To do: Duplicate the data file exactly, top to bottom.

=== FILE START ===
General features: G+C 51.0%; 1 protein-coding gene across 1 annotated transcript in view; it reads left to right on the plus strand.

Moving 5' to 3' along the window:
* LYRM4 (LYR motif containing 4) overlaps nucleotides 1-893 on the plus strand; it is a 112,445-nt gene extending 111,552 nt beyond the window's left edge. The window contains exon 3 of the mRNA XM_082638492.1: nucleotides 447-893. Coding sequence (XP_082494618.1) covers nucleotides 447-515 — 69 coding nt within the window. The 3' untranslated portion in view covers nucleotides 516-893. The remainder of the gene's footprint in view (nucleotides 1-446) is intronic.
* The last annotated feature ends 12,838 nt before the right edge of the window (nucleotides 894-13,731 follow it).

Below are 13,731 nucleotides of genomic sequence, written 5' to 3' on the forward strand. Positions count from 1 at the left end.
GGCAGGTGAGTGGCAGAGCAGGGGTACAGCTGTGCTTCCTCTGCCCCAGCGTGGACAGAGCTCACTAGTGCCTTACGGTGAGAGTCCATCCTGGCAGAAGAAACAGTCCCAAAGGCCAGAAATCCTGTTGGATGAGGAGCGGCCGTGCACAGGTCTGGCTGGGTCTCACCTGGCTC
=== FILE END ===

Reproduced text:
General features: G+C 51.0%; 1 protein-coding gene across 1 annotated transcript in view; it reads left to right on the plus strand.

Moving 5' to 3' along the window:
* LYRM4 (LYR motif containing 4) overlaps nucleotides 1-893 on the plus strand; it is a 112,445-nt gene extending 111,552 nt beyond the window's left edge. The window contains exon 3 of the mRNA XM_082638492.1: nucleotides 447-893. Coding sequence (XP_082494618.1) covers nucleotides 447-515 — 69 coding nt within the window. The 3' untranslated portion in view covers nucleotides 516-893. The remainder of the gene's footprint in view (nucleotides 1-446) is intronic.
* The last annotated feature ends 12,838 nt before the right edge of the window (nucleotides 894-13,731 follow it).

Below are 13,731 nucleotides of genomic sequence, written 5' to 3' on the forward strand. Positions count from 1 at the left end.
GGCAGGTGAGTGGCAGAGCAGGGGTACAGCTGTGCTTCCTCTGCCCCAGCGTGGACAGAGCTCACTAGTGCCTTACGGTGAGAGTCCATCCTGGCAGAAGAAACAGTCCCAAAGGCCAGAAATCCTGTTGGATGAGGAGCGGCCGTGCACAGGTCTGGCTGGGTCTCACCTGGCTC